No, despite this I’d keep the monarchy because, if I’ve learnt one thing in my several years on this rock it is be careful what you wish for. Without the monarchy we’d still need a head of state. Our PM, arguably has too much power as it is, but give them the sort of powers vested in, say the US President without the history of how to control it, the history of working out how the checks and balances function in practice in a society not used to such a structure and things would rapidly deteriorate. It took the French five goes to work out their preferred republican structure, and even the American’s needed a civil war and umpteen amendments to their mythologised constitution. And if we slipped in another figurehead, like, say the Irish, who’d we get? Like Groucho Marx refusing to join any club that would have him as a member, I’d fear that those who might make a decent fist of it – a younger Sir D Attenborough, say – would be too intelligent and self aware and avoid putting themselves forward. I’d fear it becoming the repository of failed political lackeys or a stepping stone to high political office. I doubt it would cost us much less than the monarchy either without the resulting boost to tourism and tea towels, though the National Trust would probably benefit from a few more stately homes in which to instal their tearooms.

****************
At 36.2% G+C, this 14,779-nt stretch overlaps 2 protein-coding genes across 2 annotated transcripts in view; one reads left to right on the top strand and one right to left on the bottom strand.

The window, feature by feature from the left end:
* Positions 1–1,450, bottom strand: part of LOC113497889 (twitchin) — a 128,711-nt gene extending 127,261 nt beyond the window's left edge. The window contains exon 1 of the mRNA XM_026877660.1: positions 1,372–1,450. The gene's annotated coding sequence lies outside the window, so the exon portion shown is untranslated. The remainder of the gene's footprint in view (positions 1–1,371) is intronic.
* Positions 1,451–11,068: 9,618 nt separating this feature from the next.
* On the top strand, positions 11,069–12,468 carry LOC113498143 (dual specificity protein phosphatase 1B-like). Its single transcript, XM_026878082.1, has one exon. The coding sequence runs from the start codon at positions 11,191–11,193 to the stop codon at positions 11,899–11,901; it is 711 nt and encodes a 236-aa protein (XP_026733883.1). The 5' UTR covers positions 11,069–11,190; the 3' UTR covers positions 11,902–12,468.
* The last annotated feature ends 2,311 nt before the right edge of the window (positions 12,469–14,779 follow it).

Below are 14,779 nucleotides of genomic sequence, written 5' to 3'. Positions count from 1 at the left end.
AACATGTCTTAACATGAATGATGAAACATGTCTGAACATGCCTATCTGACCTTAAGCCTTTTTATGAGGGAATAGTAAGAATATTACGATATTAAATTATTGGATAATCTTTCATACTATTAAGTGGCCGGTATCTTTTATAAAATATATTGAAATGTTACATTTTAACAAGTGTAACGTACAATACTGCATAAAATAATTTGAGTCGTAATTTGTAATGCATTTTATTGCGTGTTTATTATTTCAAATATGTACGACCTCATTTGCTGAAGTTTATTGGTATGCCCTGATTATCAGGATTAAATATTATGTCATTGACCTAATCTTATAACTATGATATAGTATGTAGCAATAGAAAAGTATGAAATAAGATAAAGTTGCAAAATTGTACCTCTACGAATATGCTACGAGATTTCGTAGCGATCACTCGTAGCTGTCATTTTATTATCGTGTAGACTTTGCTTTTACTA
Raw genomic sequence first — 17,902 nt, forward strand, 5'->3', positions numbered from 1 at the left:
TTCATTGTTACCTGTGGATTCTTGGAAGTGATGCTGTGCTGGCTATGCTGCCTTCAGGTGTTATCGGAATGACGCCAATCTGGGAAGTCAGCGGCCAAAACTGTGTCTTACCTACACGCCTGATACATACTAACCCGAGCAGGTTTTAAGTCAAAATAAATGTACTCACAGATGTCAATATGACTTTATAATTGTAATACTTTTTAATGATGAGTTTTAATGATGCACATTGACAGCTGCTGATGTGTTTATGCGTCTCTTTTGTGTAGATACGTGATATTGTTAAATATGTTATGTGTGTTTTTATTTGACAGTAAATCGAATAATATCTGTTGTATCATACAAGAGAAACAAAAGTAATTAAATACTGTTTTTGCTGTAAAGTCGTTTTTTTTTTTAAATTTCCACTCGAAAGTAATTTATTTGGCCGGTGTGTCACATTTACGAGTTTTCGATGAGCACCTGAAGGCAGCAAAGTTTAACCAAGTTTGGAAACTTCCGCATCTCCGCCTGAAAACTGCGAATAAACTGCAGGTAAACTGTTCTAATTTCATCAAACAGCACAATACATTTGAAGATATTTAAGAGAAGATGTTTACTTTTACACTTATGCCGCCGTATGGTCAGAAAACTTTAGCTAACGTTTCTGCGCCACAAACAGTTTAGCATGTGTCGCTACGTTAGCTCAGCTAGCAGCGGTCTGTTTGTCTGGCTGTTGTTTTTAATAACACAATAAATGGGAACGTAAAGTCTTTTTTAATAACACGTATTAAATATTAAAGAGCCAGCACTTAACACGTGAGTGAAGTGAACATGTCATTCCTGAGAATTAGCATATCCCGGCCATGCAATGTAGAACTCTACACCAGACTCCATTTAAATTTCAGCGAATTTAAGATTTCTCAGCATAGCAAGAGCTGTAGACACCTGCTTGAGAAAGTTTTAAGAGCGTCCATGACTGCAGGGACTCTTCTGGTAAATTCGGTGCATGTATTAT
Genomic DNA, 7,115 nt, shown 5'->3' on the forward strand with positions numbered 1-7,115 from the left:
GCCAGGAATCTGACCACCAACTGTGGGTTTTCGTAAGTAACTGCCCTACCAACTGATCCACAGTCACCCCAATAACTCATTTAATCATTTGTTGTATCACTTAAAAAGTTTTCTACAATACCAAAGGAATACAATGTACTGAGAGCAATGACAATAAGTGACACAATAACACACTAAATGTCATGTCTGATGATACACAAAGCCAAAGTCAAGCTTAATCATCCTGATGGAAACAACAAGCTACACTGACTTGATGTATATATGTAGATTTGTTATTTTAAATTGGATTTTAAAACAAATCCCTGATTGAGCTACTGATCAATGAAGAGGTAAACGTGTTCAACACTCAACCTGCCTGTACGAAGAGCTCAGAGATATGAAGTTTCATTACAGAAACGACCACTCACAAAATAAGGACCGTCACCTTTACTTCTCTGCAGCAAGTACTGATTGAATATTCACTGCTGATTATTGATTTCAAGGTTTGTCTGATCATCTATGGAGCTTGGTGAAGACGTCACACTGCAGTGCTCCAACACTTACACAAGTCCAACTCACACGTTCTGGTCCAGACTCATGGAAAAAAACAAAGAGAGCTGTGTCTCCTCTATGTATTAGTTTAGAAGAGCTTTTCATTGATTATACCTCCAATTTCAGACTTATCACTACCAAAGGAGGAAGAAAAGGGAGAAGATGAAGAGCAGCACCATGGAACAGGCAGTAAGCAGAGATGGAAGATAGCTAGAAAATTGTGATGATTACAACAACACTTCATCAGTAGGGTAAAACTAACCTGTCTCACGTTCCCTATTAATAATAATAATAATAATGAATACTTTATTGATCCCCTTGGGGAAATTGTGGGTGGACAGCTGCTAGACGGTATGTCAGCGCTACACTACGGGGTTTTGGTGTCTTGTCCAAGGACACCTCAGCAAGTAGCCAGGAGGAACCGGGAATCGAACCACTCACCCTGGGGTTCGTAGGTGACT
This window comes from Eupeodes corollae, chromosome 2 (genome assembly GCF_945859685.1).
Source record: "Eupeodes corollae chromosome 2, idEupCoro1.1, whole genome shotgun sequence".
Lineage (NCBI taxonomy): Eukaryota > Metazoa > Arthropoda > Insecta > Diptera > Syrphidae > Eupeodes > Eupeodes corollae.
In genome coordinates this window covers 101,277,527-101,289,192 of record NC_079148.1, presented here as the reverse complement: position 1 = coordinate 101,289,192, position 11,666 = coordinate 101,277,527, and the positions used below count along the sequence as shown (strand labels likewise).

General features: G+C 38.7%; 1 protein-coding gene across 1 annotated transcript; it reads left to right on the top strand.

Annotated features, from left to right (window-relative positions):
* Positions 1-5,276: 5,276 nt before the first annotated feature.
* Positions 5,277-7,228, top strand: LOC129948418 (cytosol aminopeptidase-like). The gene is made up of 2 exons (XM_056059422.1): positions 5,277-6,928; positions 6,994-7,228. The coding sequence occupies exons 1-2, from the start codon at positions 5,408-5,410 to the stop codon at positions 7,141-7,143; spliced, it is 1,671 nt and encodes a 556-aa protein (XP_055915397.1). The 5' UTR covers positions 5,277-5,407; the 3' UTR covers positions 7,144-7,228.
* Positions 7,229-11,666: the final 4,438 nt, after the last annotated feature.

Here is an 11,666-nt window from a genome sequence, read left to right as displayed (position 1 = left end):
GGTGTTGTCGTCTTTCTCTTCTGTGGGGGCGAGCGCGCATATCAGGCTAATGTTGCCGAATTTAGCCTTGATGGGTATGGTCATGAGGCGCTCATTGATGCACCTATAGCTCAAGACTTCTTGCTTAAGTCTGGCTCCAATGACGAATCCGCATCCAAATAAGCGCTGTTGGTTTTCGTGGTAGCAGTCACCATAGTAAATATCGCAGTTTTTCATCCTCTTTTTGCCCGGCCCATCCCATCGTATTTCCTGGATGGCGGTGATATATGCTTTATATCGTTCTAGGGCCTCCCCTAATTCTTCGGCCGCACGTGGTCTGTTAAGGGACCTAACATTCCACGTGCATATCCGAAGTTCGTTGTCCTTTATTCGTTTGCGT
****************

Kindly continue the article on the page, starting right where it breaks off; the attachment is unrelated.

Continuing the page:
I remain steadfast in admiring what the Queen did; I’ve been fascinated to hear what her still surviving PMs said about their weekly audiences. Some talk about the wisdom shared, some the humour and the opportunity at times of major stress and crisis to take some time out with someone who’d seen many crises before. I wonder if, in truth, it was the fact that it brought home to them the essentially ephemeral nature of their position when compared to hers that counted most; it acted as a check on the egos of those who thought themselves most powerful at that moment. Monarchs in Britain today have little power and a lot of influence, mostly by just being there, being a living and breathing representation of continuity.
But what a totally shitty job it is. Seventy-one years and no retirement. Bloody hell, no thank you even if you get to make films with Paddington and never have to queue to get home after another English defeat. I’ll happily accept my place in the moaning multitude as the doors close on another train, leaving me to grumble in the rain…